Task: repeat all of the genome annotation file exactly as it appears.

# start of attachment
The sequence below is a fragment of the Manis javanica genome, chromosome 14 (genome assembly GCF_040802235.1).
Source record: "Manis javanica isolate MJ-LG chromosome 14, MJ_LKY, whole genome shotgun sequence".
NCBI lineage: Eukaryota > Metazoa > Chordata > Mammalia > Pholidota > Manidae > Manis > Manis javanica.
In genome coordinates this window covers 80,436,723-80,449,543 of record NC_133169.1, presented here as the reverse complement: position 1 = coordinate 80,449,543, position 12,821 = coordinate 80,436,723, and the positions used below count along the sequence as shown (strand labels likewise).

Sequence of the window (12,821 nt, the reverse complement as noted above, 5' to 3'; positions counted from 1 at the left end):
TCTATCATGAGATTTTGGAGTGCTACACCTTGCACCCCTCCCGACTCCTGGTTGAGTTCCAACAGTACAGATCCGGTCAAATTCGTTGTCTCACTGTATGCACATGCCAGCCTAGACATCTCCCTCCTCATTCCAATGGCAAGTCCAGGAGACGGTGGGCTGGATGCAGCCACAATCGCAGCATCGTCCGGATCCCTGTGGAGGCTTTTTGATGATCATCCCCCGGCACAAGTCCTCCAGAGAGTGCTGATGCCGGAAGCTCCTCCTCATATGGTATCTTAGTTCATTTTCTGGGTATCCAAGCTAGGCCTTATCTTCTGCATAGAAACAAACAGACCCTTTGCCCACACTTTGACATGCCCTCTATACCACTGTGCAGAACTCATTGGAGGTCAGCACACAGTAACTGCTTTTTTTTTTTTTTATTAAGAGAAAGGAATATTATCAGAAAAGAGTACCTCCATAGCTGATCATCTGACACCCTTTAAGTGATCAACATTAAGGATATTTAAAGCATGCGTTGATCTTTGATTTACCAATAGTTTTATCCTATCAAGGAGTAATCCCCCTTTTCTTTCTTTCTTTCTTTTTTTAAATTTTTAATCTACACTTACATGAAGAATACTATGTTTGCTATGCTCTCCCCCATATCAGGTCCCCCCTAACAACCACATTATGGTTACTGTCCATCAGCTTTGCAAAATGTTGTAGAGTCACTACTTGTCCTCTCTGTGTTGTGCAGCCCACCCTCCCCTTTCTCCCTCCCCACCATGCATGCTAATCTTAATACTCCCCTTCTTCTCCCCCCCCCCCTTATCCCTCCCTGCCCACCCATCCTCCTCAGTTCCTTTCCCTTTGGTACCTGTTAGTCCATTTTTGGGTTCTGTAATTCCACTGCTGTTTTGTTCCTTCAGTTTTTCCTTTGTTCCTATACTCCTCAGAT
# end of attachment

The sequence below is a fragment of the Manis javanica genome, chromosome 14 (genome assembly GCF_040802235.1).
Source record: "Manis javanica isolate MJ-LG chromosome 14, MJ_LKY, whole genome shotgun sequence".
NCBI lineage: Eukaryota > Metazoa > Chordata > Mammalia > Pholidota > Manidae > Manis > Manis javanica.
In genome coordinates this window covers 80,436,723-80,449,543 of record NC_133169.1, presented here as the reverse complement: position 1 = coordinate 80,449,543, position 12,821 = coordinate 80,436,723, and the positions used below count along the sequence as shown (strand labels likewise).

Sequence of the window (12,821 nt, the reverse complement as noted above, 5' to 3'; positions counted from 1 at the left end):
TCTATCATGAGATTTTGGAGTGCTACACCTTGCACCCCTCCCGACTCCTGGTTGAGTTCCAACAGTACAGATCCGGTCAAATTCGTTGTCTCACTGTATGCACATGCCAGCCTAGACATCTCCCTCCTCATTCCAATGGCAAGTCCAGGAGACGGTGGGCTGGATGCAGCCACAATCGCAGCATCGTCCGGATCCCTGTGGAGGCTTTTTGATGATCATCCCCCGGCACAAGTCCTCCAGAGAGTGCTGATGCCGGAAGCTCCTCCTCATATGGTATCTTAGTTCATTTTCTGGGTATCCAAGCTAGGCCTTATCTTCTGCATAGAAACAAACAGACCCTTTGCCCACACTTTGACATGCCCTCTATACCACTGTGCAGAACTCATTGGAGGTCAGCACACAGTAACTGCTTTTTTTTTTTTTTATTAAGAGAAAGGAATATTATCAGAAAAGAGTACCTCCATAGCTGATCATCTGACACCCTTTAAGTGATCAACATTAAGGATATTTAAAGCATGCGTTGATCTTTGATTTACCAATAGTTTTATCCTATCAAGGAGTAATCCCCCTTTTCTTTCTTTCTTTCTTTTTTTAAATTTTTAATCTACACTTACATGAAGAATACTATGTTTGCTATGCTCTCCCCCATATCAGGTCCCCCCTAACAACCACATTATGGTTACTGTCCATCAGCTTTGCAAAATGTTGTAGAGTCACTACTTGTCCTCTCTGTGTTGTGCAGCCCACCCTCCCCTTTCTCCCTCCCCACCATGCATGCTAATCTTAATACTCCCCTTCTTCTCCCCCCCCCCCTTATCCCTCCCTGCCCACCCATCCTCCTCAGTTCCTTTCCCTTTGGTACCTGTTAGTCCATTTTTGGGTTCTGTAATTCCACTGCTGTTTTGTTCCTTCAGTTTTTCCTTTGTTCCTATACTCCTCAGAT